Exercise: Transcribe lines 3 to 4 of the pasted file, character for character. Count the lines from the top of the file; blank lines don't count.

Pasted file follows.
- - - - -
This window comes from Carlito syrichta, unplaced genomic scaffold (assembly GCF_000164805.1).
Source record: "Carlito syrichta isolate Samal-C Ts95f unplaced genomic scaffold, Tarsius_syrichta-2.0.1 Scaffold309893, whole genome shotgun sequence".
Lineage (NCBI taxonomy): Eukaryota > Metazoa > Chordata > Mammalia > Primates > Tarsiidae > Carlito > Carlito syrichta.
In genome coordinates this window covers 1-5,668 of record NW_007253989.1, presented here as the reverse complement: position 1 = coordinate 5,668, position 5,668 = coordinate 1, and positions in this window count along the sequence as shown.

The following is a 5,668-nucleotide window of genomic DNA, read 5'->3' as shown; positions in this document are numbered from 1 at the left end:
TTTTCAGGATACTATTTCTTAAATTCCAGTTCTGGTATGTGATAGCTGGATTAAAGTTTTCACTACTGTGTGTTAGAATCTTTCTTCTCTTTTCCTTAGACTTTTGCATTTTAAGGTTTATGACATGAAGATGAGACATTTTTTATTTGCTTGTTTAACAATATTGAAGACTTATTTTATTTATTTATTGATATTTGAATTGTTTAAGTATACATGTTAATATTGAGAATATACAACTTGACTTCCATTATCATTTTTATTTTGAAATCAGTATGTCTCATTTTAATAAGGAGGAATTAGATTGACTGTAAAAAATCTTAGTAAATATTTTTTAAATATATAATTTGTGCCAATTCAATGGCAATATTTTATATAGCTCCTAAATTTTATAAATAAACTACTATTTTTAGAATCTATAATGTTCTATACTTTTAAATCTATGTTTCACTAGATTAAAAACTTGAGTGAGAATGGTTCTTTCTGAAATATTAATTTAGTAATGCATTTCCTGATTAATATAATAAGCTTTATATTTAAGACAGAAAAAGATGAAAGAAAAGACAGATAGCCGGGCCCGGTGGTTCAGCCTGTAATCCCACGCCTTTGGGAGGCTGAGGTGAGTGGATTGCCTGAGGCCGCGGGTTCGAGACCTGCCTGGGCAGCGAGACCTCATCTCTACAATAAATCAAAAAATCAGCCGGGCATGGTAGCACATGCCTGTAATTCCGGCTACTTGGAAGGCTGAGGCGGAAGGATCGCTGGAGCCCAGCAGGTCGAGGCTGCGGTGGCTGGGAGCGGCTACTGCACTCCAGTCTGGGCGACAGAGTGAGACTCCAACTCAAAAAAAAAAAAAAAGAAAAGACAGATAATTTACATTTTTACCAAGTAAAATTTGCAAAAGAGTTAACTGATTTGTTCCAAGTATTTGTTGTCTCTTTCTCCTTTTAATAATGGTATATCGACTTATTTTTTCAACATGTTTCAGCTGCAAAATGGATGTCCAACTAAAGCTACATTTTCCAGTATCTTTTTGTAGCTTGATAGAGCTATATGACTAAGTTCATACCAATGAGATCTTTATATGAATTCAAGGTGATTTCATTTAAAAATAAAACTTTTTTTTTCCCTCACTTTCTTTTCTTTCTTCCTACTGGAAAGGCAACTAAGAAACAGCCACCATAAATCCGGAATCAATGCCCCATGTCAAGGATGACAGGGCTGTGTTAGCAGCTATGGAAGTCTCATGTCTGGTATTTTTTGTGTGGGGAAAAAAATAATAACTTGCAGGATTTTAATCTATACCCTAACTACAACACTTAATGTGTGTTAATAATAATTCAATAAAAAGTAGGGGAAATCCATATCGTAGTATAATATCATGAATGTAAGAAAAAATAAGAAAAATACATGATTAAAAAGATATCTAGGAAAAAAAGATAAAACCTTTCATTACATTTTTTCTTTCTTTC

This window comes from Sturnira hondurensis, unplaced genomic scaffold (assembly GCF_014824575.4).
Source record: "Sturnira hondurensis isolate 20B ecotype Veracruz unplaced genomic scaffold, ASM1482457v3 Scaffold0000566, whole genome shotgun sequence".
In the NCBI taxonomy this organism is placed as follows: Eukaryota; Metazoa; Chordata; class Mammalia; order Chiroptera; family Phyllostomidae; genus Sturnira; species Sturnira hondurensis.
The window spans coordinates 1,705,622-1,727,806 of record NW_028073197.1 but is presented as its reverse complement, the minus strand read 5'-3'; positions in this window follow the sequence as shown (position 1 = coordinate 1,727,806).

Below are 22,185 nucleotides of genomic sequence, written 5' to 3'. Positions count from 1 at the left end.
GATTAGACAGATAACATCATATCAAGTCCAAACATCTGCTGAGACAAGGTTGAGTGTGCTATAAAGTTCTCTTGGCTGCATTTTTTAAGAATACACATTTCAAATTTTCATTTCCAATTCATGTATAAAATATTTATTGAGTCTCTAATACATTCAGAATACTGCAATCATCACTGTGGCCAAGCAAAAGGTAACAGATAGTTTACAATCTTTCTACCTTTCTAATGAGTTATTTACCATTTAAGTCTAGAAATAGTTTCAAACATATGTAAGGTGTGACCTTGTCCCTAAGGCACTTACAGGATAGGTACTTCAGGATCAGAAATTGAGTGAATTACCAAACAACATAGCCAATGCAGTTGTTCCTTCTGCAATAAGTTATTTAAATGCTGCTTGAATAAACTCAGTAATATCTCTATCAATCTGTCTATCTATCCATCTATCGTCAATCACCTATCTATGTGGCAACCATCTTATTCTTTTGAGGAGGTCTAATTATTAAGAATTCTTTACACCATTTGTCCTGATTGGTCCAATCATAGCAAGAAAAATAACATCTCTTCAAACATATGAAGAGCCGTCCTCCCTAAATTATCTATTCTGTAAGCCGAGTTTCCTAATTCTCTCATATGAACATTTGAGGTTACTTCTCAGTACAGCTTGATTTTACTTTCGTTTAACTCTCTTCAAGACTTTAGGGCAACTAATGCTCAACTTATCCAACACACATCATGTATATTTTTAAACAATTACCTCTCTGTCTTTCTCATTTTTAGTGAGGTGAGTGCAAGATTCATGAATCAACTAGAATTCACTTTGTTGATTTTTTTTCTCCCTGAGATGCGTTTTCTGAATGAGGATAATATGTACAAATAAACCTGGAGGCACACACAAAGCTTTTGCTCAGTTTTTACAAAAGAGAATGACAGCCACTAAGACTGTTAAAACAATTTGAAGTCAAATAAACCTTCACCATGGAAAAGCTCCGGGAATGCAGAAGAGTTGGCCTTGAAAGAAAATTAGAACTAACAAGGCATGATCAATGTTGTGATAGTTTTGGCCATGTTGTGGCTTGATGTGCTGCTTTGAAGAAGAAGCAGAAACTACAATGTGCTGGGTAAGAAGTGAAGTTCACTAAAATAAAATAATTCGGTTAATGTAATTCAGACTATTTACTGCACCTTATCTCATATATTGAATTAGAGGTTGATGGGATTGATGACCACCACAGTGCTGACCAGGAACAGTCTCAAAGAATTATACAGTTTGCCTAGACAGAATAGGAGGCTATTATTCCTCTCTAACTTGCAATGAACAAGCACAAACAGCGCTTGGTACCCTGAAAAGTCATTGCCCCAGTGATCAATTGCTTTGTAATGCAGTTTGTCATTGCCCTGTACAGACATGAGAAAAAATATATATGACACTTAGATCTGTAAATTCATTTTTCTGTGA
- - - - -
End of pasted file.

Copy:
Lineage (NCBI taxonomy): Eukaryota > Metazoa > Chordata > Mammalia > Primates > Tarsiidae > Carlito > Carlito syrichta.
In genome coordinates this window covers 1-5,668 of record NW_007253989.1, presented here as the reverse complement: position 1 = coordinate 5,668, position 5,668 = coordinate 1, and positions in this window count along the sequence as shown.